Alongside Hans Vanaken, Diatta is the main creative force of the Brugge squad. While Vanaken does his work in the middle, Diatta offers an option out wide and has a knack for sending in accurate crosses from either wing and on either foot, and when he plays on the left he often cuts in and plays an incisive pass to the striker or wingers running in behind. Diatta is also the most technically gifted member of the attack and possibly the squad as a whole, and combined with his speed he effortlessly glides past defenders and midfielders alike. Due to his past in a more defensive role, he is also superb at winning the ball back across the pitch, making him just about as good defensively as you can hope for in a forward. He is more willing to do his defensive duties than Dennis and Tau, and combined with his ball carrying qualities this makes him crucial for Brugge in attacking transitions which will continue to be useful against quality opposition in the Champions League. If Diatta can develop more of a killer instinct in front of goal, as he showed in his time in Norway, he could become one of the most complete attacking players in the world as he already has most of the tools at his disposal while only being 20 years old.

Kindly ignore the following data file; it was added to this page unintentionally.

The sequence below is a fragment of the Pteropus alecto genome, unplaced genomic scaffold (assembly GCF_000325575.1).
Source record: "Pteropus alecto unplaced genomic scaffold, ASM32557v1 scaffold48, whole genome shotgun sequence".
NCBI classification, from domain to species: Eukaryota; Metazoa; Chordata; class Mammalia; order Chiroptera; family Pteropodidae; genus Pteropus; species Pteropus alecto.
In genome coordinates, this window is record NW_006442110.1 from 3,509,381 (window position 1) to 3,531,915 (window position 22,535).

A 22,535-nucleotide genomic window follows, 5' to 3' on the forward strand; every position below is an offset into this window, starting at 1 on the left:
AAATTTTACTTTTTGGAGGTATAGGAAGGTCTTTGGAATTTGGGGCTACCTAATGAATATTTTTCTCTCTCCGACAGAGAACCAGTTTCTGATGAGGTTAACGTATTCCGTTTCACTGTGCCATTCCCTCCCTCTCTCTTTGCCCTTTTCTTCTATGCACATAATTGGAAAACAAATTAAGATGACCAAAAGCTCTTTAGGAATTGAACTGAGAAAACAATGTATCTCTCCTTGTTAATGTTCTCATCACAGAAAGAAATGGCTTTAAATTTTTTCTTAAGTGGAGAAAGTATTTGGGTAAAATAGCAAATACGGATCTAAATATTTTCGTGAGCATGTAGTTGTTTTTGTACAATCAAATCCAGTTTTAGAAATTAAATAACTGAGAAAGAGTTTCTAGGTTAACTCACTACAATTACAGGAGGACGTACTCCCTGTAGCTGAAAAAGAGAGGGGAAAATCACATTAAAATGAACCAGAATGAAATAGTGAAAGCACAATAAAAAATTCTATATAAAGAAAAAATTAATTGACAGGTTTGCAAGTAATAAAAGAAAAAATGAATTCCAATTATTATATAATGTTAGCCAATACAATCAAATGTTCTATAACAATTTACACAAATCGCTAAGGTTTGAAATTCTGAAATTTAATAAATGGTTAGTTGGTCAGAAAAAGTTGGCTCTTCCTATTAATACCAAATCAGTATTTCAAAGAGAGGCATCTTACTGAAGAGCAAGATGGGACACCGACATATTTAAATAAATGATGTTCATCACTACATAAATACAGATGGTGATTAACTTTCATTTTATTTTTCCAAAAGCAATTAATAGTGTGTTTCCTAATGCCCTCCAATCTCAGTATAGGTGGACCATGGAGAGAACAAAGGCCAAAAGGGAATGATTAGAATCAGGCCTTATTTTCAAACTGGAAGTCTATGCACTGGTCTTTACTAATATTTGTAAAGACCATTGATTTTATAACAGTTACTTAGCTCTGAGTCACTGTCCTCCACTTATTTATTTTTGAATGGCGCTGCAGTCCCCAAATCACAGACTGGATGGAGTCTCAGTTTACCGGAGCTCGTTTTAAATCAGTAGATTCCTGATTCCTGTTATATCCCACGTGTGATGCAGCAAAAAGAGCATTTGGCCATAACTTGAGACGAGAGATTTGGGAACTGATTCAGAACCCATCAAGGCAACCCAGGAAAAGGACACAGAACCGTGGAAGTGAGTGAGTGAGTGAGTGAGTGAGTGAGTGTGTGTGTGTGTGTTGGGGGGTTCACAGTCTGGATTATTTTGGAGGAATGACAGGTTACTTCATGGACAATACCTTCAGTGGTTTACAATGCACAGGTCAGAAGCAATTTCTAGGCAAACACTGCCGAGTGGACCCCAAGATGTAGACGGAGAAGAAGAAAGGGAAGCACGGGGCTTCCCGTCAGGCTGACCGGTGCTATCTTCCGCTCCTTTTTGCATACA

The African talent in Brugge’s attack is not just restricted to these three, as there as is a like for like replacement waiting in line in the form of David Okereke. The Nigerian is another who can play in any attacking role, however he generally favours playing on the right more. Compared to the starting trio, Okereke is far more raw and still needs to polish his technical qualities before reaching the next level, but being such a powerful runner means that when his technical qualities do pay off he can be very difficult to deal with. His attacking versatility also adds to the fluidity of the current Brugge attack to make a seamless transition when he needs to fill in for the first choice players.